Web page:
As you wrote, there are 100.000+ people who where happily using your software (and paying for it!) which are now lost in the dark. (You can tell a different story, if the legal stuff doesn’t allow to tell the truth…). No matter what – but tell us something.
Not really true. Using the contact form, also doesn’t help. No reply.
You can’t be fine with all your customers complaining in the forum about bugs. They are effectively begging for just a minor update – to get the full Snow Leopard support, you promised in September. None of them had any luck. No reactions from your side whatsoever. In the forum, there is an extra space dedicated to questions to the guys behind the product; the “Pixelmator Team Chat”. It’s full of “please help!”, “we need a bug-fix release” postings. The absolutely absurd thing about the “team chat” is, that there’s unfortunately no team to chat with.
Three days ago, I asked a simple question: “Are you still there?” No one who has any concern about his customers wouldn’t leave such a question unanswered. Even the support guy (Sebastian) who showed the most activity of all of you since the last release didn’t feel to jump in and calm the situation. Other than that is my theory about Sebastian different anyway: while the core team is relaxing in the sun since September, no one told him that the show is over…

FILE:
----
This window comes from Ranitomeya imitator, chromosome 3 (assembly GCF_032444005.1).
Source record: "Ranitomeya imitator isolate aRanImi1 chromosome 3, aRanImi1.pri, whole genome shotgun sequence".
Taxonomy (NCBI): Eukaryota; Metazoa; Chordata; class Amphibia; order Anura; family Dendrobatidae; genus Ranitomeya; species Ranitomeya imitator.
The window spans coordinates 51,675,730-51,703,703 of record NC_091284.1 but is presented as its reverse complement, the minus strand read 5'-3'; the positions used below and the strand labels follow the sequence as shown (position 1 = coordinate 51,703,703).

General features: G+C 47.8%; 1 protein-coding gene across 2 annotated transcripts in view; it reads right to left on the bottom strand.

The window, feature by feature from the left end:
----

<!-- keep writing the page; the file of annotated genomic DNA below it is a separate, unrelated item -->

Besides a poor customer service and a doomed product, one other thing should come to your mind. The effect on the independent software scene. Especially for the Mac there are a lot of great applications and the community values this with high respect and a – compared to the Windows ecosystem – very high readiness to pay for good software (who wants to pay for Windows crap anyway…). You profited from this community; otherwise you wouldn’t have made $60.000 on the first day. Mac customers are loyal and kind-hearted, but if they get messed around, they’ll change. That would mean, that other developers will find a more difficult situation, if the small development team (like you!) become unreliable.
So, either this whole mess is just a terrible awkward move by you and you guys sit in the basement since September to find solutions for all the bugs and issues your customers have, or you just don’t care anymore. Either way, if your ‘communication habits’ stay as they were in the past, don’t be surprised, if we also don’t care any longer.
Best regards, Steve.